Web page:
Wednesday, September 1, 2010

British Museum Archives

For anyone interested in archives, special collections or rare materials, the British Museum Archive is truly a shrine worthy of academic pilgrimage. Words fail when describing the depth and breadth of information contained in this repository, but I will try to do it justice. Our guide on this amazing experience Stephanie Clark, a museum archivist specializing in prints and fabrics and part of the British Museum's small archival team. The British museum has only had a full time archivist since 1973, and the archives themselves are split into eight collections: Coins and Metals, Prints and Drawings, Ancient Egypt and Sudan, Greek and Roman, Middle East, Prehistory in Europe, Africa and Asia. In addition, the archives also houses records of meeting minutes and trustee notes from 1753 to today and are organized by governance, including historical staff records, financial records, trustee documents, exhibition notes and reading room applications from 1842 to the 1970's (Including T.S. Elliot and Karl Marx). The archive receives approximately fifteen requests a month, mostly related to the trustee collections. Many of the older volumes were bound on-site when the museum had a book bindery, though now such duties are outsourced.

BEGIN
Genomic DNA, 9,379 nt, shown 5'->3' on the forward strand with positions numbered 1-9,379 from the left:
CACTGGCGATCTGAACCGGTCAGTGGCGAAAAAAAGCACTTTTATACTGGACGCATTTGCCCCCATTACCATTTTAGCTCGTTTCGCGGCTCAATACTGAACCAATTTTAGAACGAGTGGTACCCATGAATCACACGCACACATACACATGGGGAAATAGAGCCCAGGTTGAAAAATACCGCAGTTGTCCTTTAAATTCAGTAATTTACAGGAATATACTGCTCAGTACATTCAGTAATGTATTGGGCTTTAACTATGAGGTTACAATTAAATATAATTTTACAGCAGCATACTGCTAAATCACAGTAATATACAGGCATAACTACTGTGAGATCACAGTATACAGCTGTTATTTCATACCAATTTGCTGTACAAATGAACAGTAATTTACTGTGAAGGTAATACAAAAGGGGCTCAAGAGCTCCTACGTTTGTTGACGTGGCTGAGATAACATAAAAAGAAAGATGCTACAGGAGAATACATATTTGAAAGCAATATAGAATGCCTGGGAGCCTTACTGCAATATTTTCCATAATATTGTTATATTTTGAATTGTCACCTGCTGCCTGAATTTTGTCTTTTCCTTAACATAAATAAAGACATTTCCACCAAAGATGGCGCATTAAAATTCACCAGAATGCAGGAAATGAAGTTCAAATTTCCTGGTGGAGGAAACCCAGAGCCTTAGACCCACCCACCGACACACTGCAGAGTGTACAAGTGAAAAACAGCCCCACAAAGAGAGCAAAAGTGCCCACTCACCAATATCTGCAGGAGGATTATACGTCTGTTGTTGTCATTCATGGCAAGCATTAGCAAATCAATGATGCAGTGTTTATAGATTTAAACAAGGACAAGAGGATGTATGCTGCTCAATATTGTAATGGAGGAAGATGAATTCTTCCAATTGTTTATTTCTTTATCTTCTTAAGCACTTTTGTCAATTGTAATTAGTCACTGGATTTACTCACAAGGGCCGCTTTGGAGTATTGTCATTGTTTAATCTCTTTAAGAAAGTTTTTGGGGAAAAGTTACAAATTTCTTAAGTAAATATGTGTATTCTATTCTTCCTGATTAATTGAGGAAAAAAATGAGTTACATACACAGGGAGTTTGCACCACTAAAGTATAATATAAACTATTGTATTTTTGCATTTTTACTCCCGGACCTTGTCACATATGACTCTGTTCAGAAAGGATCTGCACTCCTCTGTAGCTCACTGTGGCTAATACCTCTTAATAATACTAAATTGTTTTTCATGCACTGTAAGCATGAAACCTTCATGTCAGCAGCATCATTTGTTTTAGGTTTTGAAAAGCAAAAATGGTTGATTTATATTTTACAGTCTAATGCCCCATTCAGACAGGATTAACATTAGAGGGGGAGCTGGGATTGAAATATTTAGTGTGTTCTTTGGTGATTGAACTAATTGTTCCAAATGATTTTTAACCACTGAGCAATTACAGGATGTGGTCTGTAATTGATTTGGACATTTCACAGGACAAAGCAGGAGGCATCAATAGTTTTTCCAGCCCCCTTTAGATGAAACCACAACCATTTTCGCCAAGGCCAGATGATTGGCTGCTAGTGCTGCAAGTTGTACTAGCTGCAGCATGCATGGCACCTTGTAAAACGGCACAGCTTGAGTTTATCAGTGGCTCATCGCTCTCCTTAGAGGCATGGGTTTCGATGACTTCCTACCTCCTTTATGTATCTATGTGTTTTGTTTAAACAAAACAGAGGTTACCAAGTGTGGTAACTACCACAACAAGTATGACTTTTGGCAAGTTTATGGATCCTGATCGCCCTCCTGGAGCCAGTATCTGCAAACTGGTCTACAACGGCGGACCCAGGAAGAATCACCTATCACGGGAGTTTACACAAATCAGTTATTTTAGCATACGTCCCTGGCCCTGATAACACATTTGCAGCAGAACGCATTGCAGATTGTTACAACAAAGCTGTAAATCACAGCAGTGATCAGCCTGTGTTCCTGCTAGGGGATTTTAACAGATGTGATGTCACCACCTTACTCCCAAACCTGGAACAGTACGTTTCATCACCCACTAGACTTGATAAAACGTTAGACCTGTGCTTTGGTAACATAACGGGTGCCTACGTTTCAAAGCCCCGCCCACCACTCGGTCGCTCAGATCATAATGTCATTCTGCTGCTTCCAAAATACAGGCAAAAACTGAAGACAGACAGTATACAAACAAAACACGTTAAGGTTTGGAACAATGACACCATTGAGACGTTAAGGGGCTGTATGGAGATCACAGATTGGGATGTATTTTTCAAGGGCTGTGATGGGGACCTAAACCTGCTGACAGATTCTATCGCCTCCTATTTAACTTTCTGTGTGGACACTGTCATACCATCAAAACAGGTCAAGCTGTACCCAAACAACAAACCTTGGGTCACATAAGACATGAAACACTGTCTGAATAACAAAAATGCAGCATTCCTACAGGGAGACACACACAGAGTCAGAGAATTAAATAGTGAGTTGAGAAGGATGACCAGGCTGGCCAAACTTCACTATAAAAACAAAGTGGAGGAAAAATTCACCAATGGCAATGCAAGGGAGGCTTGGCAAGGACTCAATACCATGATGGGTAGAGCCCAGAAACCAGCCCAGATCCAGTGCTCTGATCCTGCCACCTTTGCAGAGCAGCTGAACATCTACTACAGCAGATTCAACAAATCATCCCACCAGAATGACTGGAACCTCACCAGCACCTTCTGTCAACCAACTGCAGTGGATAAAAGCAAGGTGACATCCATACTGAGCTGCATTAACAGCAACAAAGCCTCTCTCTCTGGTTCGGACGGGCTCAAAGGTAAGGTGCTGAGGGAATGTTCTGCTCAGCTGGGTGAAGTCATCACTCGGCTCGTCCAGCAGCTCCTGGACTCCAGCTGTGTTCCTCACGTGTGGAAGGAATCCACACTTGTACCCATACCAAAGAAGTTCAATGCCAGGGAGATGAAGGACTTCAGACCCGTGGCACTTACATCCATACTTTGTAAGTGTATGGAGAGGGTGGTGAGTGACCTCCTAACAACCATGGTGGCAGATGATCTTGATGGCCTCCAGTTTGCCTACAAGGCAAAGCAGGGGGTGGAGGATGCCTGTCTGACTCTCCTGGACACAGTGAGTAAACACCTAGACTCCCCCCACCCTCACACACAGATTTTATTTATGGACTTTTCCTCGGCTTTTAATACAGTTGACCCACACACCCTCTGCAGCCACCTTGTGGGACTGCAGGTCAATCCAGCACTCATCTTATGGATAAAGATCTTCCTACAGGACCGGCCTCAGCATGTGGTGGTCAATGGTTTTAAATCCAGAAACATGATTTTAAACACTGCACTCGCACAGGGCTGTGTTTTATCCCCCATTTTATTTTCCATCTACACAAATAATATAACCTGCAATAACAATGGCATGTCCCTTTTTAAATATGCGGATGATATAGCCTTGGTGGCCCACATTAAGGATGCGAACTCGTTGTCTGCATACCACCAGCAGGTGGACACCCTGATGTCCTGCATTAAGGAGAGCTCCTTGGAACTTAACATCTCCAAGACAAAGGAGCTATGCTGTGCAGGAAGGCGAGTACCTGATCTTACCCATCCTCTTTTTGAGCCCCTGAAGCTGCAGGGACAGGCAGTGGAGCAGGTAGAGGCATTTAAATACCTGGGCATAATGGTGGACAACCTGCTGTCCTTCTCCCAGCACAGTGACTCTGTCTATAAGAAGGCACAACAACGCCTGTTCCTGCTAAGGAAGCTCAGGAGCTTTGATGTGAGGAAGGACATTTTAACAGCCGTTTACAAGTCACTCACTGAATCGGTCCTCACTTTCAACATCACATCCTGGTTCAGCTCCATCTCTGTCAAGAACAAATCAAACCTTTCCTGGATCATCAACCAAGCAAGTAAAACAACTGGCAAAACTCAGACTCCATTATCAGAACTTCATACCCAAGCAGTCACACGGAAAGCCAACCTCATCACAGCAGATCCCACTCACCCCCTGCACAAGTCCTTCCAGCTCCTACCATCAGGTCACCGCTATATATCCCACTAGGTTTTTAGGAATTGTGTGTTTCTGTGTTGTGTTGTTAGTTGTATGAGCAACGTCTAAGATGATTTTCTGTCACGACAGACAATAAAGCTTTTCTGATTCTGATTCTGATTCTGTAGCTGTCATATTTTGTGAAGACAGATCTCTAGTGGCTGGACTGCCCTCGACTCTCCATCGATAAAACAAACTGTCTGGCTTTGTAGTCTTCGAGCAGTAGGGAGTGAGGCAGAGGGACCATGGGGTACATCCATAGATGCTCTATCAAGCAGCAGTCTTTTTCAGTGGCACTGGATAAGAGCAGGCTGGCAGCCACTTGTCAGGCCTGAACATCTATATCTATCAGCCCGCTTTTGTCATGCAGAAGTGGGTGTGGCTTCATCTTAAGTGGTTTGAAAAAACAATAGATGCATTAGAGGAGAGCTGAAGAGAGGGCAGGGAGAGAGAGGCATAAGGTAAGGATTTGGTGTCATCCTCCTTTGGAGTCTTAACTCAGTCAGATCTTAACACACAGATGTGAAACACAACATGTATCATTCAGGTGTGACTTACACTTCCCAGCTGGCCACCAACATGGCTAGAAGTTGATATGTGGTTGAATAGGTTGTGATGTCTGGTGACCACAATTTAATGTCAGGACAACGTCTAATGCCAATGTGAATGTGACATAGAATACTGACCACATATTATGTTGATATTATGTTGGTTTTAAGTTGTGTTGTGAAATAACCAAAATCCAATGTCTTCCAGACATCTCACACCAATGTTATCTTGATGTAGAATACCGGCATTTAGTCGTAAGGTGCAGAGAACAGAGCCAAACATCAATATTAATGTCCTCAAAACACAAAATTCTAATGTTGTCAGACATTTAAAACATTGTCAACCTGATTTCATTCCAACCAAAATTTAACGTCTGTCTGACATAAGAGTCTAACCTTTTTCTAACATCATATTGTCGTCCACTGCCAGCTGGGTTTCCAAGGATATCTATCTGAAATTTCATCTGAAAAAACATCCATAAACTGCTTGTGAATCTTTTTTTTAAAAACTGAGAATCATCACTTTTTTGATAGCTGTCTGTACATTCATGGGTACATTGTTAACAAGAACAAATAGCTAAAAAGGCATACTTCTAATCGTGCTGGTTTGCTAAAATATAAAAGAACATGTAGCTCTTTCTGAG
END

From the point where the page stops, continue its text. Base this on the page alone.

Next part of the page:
In addition, the archives also hold the Book of Presents, which is an extensive compilation of all gifts and donations that the British Museum has ever received, including the donator's name, address, copies of the letter of thanks sent to them by the museum and letter books of correspondence. Furthermore, all of these records are backed up on microfilm to ensure preservation. Requests for this collection are often for information regarding the reason behind an object's donation, or for information regarding the donor themselves. They also have an extensive photo collection, including objects, former staff members, buildings, galleries and exhibitions. An interesting point of fact, no object can be given away once it has been received by the British Museum. In terms of digitization, the archives has its own ongoing project called BMImage which deals with images and reproductions of objects, as well as with any potential copyright issues which may arise.

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